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  • Writer's pictureVictor Matei

Wars: Economic, Financial and Armed

Updated: Aug 30, 2022

Everyone knows of the chaos currently unfolding in Eastern Europe. How Russia and its crony country Belarus invaded Ukraine under the pretenses of ‘denazification’ and how the West united in solidarity with the besieged Ukrainians to sanction their aggressors. What you might not know is how those sanctions will truly impact the future Russia and its geopolitical standing in the world for the foreseeable future. What we’ve seen in the past week has not only been a display of war in its classical, horrible armed sense, but also the emergence of a new kind of warfare, one who’s main targets are not people, but bank accounts. In this short article, I will try to explain how the West tried to financially cripple the Russian economy and how this new type of intervention against geopolitical enemies will impact the world and its future.

Since this war started, not many things have been going in Russia’s favour. Its army is sustaining significant losses, morale has plummeted, western countries have rallied against it with all their economic might and Russian citizens are revolting en-masse. Even if Russia manages to somehow conquer Ukraine, it will not be rid of some of these problems, as western democracies have found themselves a common enemy, one which they may have already defeated without firing a single bullet. To better understand the rationale behind these sanctions, it would be best to explain their underlying reasons and their impact.

When a big company such as Disney or Apple boycotts Russian markets, it’s easy to understand how such an action might turn out. Russian citizens will simply be deprived of buying or enjoying the goods and services provided by that specific company. But when other countries band together and decide to kick a country’s banks out of an international communication system or directly sanction a central bank, that’s when things get muddled.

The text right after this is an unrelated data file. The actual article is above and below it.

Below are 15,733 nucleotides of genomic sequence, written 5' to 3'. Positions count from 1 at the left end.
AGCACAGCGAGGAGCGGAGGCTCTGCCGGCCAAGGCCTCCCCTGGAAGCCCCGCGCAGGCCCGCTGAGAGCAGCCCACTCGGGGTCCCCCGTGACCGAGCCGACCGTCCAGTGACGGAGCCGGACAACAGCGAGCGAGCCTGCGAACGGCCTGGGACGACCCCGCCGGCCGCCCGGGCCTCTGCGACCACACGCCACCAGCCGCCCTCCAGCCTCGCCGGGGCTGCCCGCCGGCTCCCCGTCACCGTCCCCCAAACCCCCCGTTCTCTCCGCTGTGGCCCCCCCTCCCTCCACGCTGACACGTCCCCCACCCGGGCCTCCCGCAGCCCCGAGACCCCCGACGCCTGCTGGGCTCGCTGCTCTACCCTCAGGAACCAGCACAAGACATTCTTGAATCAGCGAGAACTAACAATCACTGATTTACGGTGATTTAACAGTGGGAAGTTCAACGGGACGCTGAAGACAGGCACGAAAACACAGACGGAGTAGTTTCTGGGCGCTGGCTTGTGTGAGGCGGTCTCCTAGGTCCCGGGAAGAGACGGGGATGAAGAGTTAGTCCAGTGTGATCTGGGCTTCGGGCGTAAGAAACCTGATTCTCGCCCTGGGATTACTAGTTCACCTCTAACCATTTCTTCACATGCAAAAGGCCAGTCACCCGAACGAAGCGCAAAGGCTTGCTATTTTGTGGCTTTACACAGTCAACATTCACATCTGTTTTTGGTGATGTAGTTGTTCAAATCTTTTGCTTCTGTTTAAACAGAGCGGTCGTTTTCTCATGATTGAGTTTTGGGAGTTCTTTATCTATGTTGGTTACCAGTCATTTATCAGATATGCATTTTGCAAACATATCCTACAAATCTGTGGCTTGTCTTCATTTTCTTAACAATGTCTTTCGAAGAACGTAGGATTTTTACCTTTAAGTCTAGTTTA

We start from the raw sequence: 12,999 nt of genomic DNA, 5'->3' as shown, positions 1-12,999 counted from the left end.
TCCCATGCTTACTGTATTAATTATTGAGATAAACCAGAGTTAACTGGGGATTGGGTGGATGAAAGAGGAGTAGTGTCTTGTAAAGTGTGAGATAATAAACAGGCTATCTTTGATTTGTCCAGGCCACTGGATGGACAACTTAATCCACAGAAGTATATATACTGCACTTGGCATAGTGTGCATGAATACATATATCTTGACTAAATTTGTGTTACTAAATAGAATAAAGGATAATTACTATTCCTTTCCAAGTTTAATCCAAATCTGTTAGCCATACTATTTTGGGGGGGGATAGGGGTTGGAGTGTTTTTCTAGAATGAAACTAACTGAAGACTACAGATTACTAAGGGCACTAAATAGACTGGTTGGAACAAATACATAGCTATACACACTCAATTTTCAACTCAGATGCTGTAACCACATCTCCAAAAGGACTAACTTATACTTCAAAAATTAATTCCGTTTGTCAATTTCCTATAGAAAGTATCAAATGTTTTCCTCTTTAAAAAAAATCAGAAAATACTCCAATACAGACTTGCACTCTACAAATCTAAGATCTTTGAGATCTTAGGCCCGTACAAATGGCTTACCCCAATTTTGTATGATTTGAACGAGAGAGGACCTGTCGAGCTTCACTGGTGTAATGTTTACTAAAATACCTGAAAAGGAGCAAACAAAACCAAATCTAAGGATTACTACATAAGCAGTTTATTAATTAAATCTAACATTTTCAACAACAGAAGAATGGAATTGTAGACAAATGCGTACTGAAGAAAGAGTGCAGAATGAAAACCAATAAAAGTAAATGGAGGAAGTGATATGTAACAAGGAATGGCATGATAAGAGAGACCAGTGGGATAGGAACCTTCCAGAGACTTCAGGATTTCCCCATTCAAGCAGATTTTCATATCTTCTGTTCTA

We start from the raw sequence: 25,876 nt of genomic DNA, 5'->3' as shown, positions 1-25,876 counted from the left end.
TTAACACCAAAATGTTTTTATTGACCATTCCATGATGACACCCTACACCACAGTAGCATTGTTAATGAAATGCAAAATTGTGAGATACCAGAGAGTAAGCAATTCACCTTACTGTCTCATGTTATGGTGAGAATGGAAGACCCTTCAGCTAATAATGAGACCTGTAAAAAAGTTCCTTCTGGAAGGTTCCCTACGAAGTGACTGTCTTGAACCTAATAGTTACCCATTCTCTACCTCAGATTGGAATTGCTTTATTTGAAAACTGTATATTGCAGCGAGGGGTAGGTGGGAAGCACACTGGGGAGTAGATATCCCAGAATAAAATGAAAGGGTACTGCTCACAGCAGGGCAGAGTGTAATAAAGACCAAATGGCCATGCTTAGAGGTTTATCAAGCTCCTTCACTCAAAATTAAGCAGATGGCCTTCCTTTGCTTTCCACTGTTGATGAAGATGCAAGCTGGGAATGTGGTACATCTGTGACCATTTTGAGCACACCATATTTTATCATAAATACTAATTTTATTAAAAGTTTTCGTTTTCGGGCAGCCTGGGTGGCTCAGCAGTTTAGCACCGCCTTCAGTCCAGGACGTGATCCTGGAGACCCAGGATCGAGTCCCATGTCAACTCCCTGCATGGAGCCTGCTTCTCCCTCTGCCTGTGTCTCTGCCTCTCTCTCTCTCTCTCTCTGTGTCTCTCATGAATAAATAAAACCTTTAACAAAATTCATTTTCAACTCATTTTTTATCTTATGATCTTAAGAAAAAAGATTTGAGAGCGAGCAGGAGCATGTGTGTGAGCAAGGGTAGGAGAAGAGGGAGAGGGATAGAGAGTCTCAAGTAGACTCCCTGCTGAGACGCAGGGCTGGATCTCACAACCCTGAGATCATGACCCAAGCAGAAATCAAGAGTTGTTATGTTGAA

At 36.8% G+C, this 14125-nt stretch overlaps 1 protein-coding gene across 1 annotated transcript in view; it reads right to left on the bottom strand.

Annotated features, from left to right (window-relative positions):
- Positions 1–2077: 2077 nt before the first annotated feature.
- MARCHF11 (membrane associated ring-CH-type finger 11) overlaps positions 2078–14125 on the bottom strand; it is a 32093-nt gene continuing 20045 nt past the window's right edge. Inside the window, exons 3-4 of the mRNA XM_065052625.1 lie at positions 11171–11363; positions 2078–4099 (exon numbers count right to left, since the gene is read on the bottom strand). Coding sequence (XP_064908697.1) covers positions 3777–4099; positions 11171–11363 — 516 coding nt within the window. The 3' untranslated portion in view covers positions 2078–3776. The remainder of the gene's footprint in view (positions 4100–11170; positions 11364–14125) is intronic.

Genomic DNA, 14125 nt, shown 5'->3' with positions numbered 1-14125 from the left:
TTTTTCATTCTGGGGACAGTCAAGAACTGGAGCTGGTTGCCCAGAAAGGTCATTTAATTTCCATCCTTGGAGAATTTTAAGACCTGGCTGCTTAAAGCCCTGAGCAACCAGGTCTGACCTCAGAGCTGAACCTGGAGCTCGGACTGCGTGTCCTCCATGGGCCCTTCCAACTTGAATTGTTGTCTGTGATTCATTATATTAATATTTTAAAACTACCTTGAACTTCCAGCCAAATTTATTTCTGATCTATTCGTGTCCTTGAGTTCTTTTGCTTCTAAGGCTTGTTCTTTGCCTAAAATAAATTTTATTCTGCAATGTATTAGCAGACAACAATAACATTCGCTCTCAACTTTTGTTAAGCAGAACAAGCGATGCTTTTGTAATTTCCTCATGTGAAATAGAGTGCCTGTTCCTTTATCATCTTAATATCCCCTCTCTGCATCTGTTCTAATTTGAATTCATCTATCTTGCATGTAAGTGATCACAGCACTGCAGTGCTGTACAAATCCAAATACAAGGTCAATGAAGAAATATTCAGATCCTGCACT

To begin with, for anyone who may not understand what SWIFT is, here’s a quick rundown. SWIFT or the Society for Worldwide Interbank Financial Telecommunications is a Belgian cooperative communications system that allows banks across the globe to send quick and secure messages amongst themselves. Billions of transactions are processed through the system every year and it’s not just bankers paying themselves bonuses. Every online payment, every meal ordered on Uber Eats and all other small transactions we each make every day go through SWIFT. This means that when the EU signed off on the decision on Wednesday, banks such as VTB, VEB and other smaller financial institutions would find themselves unable to process payments. This is a harsh but ultimately lenient punishment for the Russian nation. While some people and companies might find themselves unable to pay their fees for a while, the Russian financial system will find a way to crack on. Whether it’s through its own rinky-dink messaging service or through a deal with the Chinese and their messaging system CIPS, Russian banks will not feel the supposed harsh sting of these measures.

It doesn’t help that Russia is still a big player in energy markets and European lawmakers were reticent to ban banks such as Sberbank (the largest bank in Russia) and Gazprombank (key financial institution for energy payments) out of fears that sanctions on these institutions would negatively impact the already inflation-battered European energy grids. It remains to be seen whether Russian financial markets and the Russian economy will weather this storm of sanctions either by leveraging their own systems or finding a replacement within potential allies such as China. In either case, the most impacted victim of these unprecedented economic actions will inevitably be the Russian citizen as they may find themselves living in a country whose connections to outside democracies have been severed.

While these sanctions may not ultimately have the intended impact on the Russian Economy, they are still rather unprecedented when it comes to recent history. The only example that comes to mind is March 2012 when Iran suffered a similar fate when the Belgian messaging system ejected the country due to its nuclear dealings. The country was readmitted only after signing the 2015 Iran Nuclear agreement. Nevertheless, this sort of financial warfare is a novel idea when it comes to our contemporary World Order, and it may be the case that future wars may be fought and ended by typing a few commands on a computer, and that organisations such as SWIFT, who claim neutrality, can always be influenced to act against other member countries.



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